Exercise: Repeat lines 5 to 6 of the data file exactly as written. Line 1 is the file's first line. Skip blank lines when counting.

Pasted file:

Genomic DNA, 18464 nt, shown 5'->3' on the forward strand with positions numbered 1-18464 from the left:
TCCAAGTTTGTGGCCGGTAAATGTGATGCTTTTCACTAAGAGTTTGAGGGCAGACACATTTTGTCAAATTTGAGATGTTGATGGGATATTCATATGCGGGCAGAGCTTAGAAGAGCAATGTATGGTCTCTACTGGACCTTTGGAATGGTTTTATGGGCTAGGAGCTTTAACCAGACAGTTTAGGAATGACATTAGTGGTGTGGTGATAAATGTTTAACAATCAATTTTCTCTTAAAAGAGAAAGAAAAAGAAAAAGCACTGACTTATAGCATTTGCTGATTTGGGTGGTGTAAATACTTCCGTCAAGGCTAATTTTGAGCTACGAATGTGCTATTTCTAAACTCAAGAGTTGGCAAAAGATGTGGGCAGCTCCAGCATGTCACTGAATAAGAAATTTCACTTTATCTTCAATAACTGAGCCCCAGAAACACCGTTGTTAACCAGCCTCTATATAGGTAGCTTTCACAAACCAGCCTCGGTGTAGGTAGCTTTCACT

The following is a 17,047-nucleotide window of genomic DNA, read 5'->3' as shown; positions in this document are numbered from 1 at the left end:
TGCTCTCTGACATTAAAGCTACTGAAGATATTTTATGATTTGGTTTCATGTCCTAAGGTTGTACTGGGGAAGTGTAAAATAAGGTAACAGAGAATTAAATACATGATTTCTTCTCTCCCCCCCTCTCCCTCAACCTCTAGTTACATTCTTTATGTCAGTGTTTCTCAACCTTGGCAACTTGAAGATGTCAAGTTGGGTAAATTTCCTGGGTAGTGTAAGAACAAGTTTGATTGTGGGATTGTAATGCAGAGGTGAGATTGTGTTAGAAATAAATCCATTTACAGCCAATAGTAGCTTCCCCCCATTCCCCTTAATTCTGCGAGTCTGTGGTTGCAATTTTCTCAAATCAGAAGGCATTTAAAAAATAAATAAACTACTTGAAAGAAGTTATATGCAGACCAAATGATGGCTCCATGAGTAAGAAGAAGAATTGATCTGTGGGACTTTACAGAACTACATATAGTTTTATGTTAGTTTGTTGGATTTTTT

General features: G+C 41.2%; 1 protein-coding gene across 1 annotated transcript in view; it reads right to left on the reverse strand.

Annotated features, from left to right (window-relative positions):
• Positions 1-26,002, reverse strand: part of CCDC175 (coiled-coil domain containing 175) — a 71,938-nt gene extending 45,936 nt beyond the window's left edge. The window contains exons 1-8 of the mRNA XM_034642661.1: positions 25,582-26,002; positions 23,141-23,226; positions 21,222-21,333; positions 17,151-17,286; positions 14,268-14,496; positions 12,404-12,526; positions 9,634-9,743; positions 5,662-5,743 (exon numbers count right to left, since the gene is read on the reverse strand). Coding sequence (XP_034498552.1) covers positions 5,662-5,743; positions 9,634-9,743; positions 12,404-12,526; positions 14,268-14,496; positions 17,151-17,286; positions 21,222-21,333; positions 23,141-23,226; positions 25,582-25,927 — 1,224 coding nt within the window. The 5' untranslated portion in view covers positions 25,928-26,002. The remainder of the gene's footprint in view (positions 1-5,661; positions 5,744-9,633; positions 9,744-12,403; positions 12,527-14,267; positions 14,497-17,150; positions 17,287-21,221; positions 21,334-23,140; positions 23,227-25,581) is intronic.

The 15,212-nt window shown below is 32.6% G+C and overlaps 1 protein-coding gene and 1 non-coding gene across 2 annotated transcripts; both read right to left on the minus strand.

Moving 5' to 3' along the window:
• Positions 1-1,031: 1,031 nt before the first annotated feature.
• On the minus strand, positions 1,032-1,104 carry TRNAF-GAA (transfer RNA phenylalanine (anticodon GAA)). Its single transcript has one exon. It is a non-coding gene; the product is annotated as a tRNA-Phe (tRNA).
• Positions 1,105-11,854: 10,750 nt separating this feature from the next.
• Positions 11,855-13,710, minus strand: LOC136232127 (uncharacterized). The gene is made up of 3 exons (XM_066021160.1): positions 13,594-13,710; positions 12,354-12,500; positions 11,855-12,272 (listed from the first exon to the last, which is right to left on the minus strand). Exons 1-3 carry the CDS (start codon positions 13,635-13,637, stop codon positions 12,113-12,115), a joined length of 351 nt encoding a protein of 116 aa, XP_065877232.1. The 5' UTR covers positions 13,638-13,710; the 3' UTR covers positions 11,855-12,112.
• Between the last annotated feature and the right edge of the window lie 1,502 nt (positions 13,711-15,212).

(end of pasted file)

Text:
General features: G+C 41.2%; 1 protein-coding gene across 1 annotated transcript in view; it reads right to left on the reverse strand.

Annotated features, from left to right (window-relative positions):